About twenty-five years ago, a young woman scheduled a job interview at a photo studio. She was a skilled retoucher who could make decent money fixing portraits with a graphite pencil and a sable brush. The studio was where the downtown Pawtucket pedestrian mall used to be, and right on the bus line.
When she arrived for the interview, she found herself in a room with two men who gave off an unwholesome vibe, and as they discussed business she formed a quick escape plan in her mind, but fortunately did not need to book it out the door. When she got up to leave, the conversation went like this–
“We’ll give you a ride home.”
“No, that’s fine, I don’t need a ride.”
We’ll take you home.”
By this time she did not want to be in a car with these guys, or let them see her house. The men were insistent beyond politeness, but she kept saying no, and finally got out of there, vowing to avoid the place and regretting that they had her resume with her address.
To paraphrase Mark Patinkin, I was that girl.
I never heard from them again, and would have forgotten the episode if the studio owner had not been arrested some time later for sexual assault.
The story in the paper as I recall it was that the photographer had enticed an underage girl to pose for him, promising to shoot a model portfolio and make her rich and famous. He persuaded her to take off her clothes, then told her that he would show the pictures to her mother unless she let him have sex with her. The crime was discovered when the girl went to Planned Parenthood, fearing she was pregnant. She told her story to a counselor, who reported it to the police.
This happened in 1984. The Providence Journal did not put its archives online until 1986, and the only way to find a citation for this story was to go to the Providence Public Library, search through index cards and look at microfilm.
I couldn’t remember which year this happened, but I had help from some people who used to work for the Pawtucket Times. The story was a minor local scandal, and the photographer was ‘a character’ who used to hang out at Tom’s Diner. Not a scary guy at all unless you were a fifteen-year-old girl he was extorting. I found only one reference in the card catalogue, and one article–
Providence Journal May 25, 1984 p.C9
‘Pawtucket businessman charged for coercing teenager into sex’
PAWTUCKET– A Pawtucket man was arraigned in District Court yesterday on a charge of first-degree sexual assault on a girl, 15, and Judge Anthony J. Dennis set bail at $100,000 with surety pending a grand jury hearing.
———–is charged with coercing a minor to have sexual relations by threatening to distribute nude photographs of her.
Capt. John Tomlinson, prosecution officer, said the girl said she answered a newspaper ad for girls interested in a modeling career.
The rest of the article says that Capt. Tomlinson wanted the bail set at $200,000. It sounds like the police thought he was a real bad guy.
I can’t find the article that cites Planned Parenthood, I’m still looking.
The photographer paid $10,000 surety, and the records posted online at ri.gov show many hearings and court dates ending in a plea of no contest to a lesser charge of 3rd degree sexual assault. I’m not a lawyer, sounds like a plea bargain to me.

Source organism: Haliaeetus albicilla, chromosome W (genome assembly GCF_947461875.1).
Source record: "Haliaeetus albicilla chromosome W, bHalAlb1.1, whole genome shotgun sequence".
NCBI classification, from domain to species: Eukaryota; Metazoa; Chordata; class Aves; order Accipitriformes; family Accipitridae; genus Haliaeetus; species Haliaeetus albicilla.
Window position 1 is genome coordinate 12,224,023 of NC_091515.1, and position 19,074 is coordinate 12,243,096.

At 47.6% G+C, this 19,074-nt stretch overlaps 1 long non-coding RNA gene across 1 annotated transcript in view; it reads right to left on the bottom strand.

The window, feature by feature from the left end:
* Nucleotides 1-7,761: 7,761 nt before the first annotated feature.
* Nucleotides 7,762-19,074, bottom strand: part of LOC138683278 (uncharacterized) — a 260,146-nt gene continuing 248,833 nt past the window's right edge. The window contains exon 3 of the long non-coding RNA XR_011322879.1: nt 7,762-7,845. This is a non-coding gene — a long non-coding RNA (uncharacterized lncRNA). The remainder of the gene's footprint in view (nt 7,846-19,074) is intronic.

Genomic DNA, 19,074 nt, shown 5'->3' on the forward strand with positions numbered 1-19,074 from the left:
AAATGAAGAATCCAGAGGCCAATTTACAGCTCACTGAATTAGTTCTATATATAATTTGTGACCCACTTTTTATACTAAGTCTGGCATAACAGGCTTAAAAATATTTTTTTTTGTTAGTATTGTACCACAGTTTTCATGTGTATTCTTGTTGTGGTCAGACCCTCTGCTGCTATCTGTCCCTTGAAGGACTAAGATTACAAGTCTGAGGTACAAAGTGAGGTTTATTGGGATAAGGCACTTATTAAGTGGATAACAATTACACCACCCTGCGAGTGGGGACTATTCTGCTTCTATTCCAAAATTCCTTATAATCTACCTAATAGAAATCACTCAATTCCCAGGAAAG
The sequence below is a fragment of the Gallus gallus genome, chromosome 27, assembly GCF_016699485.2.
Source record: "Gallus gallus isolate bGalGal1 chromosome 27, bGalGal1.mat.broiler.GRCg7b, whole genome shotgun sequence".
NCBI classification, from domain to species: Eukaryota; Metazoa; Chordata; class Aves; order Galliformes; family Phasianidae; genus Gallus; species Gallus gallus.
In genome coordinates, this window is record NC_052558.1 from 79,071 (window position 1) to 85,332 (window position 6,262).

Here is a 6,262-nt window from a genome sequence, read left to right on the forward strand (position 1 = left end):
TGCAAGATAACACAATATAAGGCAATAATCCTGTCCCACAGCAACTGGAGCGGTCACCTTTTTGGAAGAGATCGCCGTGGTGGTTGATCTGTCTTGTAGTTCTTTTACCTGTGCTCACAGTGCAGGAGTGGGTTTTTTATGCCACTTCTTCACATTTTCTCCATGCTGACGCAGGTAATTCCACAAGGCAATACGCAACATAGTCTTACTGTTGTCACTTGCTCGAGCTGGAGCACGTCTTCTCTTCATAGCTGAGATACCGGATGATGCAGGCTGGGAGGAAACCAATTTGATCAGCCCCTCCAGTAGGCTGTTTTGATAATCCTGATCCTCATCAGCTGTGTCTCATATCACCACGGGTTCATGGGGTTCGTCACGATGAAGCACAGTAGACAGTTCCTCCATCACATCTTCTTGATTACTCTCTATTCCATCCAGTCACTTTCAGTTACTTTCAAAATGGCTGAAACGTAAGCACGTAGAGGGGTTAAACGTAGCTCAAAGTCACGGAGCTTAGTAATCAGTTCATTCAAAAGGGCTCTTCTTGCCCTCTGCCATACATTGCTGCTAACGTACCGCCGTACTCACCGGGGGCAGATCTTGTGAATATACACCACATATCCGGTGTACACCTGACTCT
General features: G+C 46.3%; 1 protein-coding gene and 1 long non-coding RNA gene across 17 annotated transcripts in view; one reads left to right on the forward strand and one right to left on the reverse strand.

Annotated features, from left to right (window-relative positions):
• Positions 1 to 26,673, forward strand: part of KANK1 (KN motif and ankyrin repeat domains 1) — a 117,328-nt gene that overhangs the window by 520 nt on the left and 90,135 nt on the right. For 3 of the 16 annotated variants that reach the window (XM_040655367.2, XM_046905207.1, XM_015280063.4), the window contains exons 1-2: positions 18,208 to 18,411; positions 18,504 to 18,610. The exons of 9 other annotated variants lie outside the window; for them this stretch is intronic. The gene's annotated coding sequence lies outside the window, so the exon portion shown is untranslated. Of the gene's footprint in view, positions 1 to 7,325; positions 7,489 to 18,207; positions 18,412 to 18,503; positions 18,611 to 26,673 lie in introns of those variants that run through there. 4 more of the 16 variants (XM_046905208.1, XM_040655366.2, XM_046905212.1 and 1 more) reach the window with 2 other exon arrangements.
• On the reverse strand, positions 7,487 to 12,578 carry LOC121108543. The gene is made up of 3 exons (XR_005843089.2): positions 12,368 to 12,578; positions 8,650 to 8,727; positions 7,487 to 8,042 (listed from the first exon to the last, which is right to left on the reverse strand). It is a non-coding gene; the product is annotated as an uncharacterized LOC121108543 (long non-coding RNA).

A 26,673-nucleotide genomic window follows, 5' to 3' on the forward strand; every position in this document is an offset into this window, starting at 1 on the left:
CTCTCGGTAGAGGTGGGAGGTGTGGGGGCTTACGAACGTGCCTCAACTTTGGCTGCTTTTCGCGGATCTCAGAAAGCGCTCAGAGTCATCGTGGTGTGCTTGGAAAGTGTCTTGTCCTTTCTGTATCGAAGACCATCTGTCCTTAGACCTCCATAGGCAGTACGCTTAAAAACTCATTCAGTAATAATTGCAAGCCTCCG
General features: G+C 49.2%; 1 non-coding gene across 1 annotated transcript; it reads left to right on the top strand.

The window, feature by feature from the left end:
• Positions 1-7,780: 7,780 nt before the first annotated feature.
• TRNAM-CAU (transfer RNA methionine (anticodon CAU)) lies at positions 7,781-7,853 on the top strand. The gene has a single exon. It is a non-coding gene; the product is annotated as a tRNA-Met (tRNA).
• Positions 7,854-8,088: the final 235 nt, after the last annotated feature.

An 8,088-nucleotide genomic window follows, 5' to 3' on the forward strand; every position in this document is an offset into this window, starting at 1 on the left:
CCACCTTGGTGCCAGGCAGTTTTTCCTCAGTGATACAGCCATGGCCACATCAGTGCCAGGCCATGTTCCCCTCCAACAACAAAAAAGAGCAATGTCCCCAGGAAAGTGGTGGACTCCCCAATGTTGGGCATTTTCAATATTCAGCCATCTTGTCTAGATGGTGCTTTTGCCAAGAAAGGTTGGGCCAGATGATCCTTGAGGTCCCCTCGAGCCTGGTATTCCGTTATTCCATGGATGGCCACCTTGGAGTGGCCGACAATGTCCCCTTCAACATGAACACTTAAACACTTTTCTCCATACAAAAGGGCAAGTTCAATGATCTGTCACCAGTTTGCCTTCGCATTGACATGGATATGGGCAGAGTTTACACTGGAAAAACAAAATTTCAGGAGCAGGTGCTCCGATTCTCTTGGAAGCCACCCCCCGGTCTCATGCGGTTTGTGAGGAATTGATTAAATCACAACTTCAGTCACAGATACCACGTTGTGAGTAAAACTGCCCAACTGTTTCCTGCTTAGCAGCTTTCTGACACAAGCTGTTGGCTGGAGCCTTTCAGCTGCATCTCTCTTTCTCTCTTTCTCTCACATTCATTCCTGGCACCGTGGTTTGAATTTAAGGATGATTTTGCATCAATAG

This assault was a felony crime then, and now we are even less tolerant of child pornographers and child molesters. The use of coercion means the crime fits the definition of human trafficking, even though the girl was not taken out of state.
I’m not naming the offender, I’m told he has died and he’s not the point of the story. The point is that Planned Parenthood is accessible health care and advocacy for women who have few other options. The staff at Planned Parenthood are bound to confidentiality. They have been targeted on trumped up charges of aiding human trafficking when in fact they are an agency where women can find help and advocacy.
Contraception is under political attack, and if women’s health is collateral damage, it’s the poor and the young who will suffer the most. Many of us can remember a time when Planned Parenthood was the only medical provider we could afford. Planned Parenthood saves lives.
Feministe lists some of the services the House of Representatives voted to de-fund…
One in five American women has used Planned Parenthood’s services. The vast majority of care — more than 90% — offered at Planned Parenthood health centers is preventative. Every year, Planned Parenthood carries out nearly one million screenings for cervical cancer — screenings which save lives. Every year, Planned Parenthood doctors and nurses give more than 830,000 breast exams — exams which save lives. Every year, nearly 2.5 million patients receive contraception from Planned Parenthood — a service which prevents enormous numbers of unintended pregnancies and, by extension, an enormous number of abortions. Every year, Planned Parenthood administers nearly 4 million tests and treatments for sexually transmitted infections, including HIV — tests and treatments which save lives, extend lives, preserve fertility, and maintain reproductive health.
Reproductive health is not a luxury, it’s an essential part of women’s health. Politicians want to score points by playing with women’s lives. We won’t let them.